Finally, you need to be aware that the admissions offices of many law schools will conduct Internet searches for public information about their applicants. Anything that you post on social media can and will be considered, and perhaps held against you. Anything posted on the Internet never really goes away, so avoid making any posts that might cast doubt on your judgment or your fitness to practice law. In addition, make sure that you devise a professional-sounding email address and record a professional answering machine message for the phone number you submit to law schools.

Responding to admission and waiting list offers

Once you submit your applications, you should not forget about them until the first response arrives. Make sure that you follow up if you receive word that a recommendation or transcript is missing. If you have never visited the schools that you applied to, do so – especially if they are in the New York area. Every school welcomes visits from applicants, so can determine how good a fit each school might be for you. Are there kosher restaurants nearby, or must you bring your own food each day? What accommodations will the law school make when you tell them that you cannot attend classes during Rosh Hashanah, Yom Kippur, and Sukkot? What would your commute be like? Should you look into a dorm or apartment? Knowing the answers to these questions will help when you need to make decisions about which school to attend.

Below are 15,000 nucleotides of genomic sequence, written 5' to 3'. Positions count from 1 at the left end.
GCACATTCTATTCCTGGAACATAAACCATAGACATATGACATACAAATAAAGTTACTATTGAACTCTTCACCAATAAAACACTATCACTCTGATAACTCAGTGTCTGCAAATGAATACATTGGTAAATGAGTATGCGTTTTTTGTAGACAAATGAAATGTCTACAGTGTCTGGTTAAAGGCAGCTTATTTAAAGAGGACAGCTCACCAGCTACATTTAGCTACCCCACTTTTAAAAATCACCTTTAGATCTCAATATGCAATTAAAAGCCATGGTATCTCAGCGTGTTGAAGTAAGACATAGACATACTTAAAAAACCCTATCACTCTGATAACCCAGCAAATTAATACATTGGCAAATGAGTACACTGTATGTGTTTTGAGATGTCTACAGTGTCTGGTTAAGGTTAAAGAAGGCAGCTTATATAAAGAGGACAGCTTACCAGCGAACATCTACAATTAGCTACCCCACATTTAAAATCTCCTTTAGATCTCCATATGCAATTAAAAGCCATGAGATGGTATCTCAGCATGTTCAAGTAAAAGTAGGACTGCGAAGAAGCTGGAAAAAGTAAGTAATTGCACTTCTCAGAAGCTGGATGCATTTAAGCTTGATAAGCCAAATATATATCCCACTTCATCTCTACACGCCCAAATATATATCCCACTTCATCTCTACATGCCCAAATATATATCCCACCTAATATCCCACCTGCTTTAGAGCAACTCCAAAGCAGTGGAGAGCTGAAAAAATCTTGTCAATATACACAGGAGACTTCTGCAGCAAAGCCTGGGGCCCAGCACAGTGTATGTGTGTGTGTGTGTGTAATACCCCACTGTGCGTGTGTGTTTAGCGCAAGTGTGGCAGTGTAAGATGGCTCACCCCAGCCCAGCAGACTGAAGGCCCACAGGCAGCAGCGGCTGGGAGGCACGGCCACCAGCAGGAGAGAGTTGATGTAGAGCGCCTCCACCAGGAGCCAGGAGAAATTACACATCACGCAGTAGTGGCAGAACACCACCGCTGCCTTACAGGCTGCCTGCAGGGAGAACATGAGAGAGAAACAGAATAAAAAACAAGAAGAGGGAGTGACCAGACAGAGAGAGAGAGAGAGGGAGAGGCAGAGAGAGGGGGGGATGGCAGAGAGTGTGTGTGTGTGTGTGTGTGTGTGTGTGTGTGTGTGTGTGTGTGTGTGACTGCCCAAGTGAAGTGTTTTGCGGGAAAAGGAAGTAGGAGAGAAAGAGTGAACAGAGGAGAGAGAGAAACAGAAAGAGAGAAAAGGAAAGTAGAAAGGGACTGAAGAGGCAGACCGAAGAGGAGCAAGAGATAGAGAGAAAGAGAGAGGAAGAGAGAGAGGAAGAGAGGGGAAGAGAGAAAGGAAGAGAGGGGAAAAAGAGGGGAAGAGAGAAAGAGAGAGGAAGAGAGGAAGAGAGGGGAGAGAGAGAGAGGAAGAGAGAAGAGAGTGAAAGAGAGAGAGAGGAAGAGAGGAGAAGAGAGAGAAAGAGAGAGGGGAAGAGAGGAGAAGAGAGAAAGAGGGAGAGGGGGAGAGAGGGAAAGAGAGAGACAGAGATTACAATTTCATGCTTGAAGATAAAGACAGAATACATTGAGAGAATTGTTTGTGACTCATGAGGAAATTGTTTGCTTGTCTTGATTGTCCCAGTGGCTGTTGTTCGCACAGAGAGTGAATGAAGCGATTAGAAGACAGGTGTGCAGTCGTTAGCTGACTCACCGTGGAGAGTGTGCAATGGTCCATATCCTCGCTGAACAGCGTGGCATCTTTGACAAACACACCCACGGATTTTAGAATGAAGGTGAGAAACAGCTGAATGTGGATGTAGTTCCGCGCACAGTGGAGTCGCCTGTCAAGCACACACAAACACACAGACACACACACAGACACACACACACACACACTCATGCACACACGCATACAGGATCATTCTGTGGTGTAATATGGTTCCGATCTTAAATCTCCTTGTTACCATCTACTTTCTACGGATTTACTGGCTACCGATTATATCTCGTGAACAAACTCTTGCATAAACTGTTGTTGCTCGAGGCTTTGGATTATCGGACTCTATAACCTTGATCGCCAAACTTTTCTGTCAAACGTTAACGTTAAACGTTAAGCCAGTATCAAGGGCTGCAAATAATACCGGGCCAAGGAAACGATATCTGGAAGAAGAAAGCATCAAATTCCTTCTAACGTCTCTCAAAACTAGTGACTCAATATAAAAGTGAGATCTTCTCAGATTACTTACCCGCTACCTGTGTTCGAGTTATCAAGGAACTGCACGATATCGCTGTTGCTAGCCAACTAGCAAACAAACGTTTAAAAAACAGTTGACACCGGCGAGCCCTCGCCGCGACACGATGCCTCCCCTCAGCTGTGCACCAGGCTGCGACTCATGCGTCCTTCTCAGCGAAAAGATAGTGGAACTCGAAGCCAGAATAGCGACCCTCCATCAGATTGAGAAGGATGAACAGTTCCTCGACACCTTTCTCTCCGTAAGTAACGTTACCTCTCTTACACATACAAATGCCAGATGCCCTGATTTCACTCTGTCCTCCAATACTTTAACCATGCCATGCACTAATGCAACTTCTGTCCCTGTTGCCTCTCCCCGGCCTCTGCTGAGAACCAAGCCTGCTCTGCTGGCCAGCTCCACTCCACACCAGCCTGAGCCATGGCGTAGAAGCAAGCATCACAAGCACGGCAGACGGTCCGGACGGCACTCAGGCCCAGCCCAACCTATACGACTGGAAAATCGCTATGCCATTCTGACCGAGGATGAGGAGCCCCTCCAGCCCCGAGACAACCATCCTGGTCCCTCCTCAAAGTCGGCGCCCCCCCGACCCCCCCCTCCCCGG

You should rank the law schools you applied to, to help in the event that you receive multiple offers of admission. You will usually be required to submit an acceptance deposit to guarantee your place, which means that if you are holding out hope for your top school you may have to make a financial commitment to keep your place at your second-choice school. There is nothing illegal or unethical about accepting a place in one school while waiting for a better offer, unless you have no intention of attending that school. There is also nothing wrong with remaining on several waiting lists while you await final admission decisions.